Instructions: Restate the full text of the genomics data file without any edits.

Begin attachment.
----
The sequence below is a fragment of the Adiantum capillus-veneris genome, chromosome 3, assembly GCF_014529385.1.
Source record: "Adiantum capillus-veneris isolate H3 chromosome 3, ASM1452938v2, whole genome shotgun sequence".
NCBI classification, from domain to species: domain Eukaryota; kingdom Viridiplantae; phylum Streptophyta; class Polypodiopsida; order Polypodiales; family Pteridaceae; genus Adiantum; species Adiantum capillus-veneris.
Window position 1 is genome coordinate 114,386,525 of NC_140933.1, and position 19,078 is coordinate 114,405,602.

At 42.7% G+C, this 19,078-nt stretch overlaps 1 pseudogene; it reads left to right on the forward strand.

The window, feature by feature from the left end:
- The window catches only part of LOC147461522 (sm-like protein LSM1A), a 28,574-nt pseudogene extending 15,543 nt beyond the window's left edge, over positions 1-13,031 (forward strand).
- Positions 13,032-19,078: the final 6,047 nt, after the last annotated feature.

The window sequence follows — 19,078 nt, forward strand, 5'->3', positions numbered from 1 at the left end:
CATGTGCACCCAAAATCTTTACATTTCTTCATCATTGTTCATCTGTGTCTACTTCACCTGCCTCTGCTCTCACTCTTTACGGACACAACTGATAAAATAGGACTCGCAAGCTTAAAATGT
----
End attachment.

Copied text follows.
The sequence below is a fragment of the Adiantum capillus-veneris genome, chromosome 3, assembly GCF_014529385.1.
Source record: "Adiantum capillus-veneris isolate H3 chromosome 3, ASM1452938v2, whole genome shotgun sequence".
NCBI classification, from domain to species: domain Eukaryota; kingdom Viridiplantae; phylum Streptophyta; class Polypodiopsida; order Polypodiales; family Pteridaceae; genus Adiantum; species Adiantum capillus-veneris.
Window position 1 is genome coordinate 114,386,525 of NC_140933.1, and position 19,078 is coordinate 114,405,602.

At 42.7% G+C, this 19,078-nt stretch overlaps 1 pseudogene; it reads left to right on the forward strand.

The window, feature by feature from the left end:
- The window catches only part of LOC147461522 (sm-like protein LSM1A), a 28,574-nt pseudogene extending 15,543 nt beyond the window's left edge, over positions 1-13,031 (forward strand).
- Positions 13,032-19,078: the final 6,047 nt, after the last annotated feature.

The window sequence follows — 19,078 nt, forward strand, 5'->3', positions numbered from 1 at the left end:
CATGTGCACCCAAAATCTTTACATTTCTTCATCATTGTTCATCTGTGTCTACTTCACCTGCCTCTGCTCTCACTCTTTACGGACACAACTGATAAAATAGGACTCGCAAGCTTAAAATGT